A group of Arizona politicians — all Republicans, of course — have proposed a law (House Bill 2467) requiring public high school students to recite the following oath in order to graduate:
Teachers across Alachua County have expressed concern about the preliminary evaluations after they received the appraisals Friday.
The late Washington Post columnist David Broder, during the Reagan administration, described the GOP as a coalition of “latter-day Puritans and closet libertarians.”
Several confounding questions surround yet another alarming situation at a private school owned by a man whose financial track record can only be described as wanting at best.
One of the reasons cited for the long delays in voting in some of Florida’s larger counties in the 2012 general election was the fact that the Florida Legislature placed 11 state constitutional amendments on the ballot.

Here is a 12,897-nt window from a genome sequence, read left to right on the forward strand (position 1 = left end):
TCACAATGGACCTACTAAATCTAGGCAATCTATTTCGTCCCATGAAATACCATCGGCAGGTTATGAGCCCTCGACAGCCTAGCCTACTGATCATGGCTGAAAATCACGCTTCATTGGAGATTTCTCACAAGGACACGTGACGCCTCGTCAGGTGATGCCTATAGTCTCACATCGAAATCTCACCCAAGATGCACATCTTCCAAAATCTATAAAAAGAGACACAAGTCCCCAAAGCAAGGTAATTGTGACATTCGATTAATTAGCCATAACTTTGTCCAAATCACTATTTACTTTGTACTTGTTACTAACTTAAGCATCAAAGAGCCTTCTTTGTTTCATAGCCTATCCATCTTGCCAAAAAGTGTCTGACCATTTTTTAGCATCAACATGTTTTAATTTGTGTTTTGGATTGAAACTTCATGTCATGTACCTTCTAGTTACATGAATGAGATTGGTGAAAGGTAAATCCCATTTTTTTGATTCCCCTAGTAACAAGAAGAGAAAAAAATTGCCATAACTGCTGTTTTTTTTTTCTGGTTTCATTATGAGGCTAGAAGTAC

If GOP lawmakers put 11 proposed changes to the state constitution on Tuesday’s ballot to drive voters to the polls, some might say their plan was a success.
There are so many bad constitutional amendments on Florida’s ballot that it’s hard to know where to start.
The Legislature has been rewriting Florida’s Constitution, and voters are faced with 11 proposed changes.
I try to be a thoughtful guy in all things, but especially on Election Day. It’s serious business, requiring dedication, commitment and research. No one wants to wing it in the voting booth.
The best way to send a message to Tallahassee that Floridians want fairer taxes and less extreme government is to say “no” to the 11 state constitutional amendments on the Nov. 6 ballot.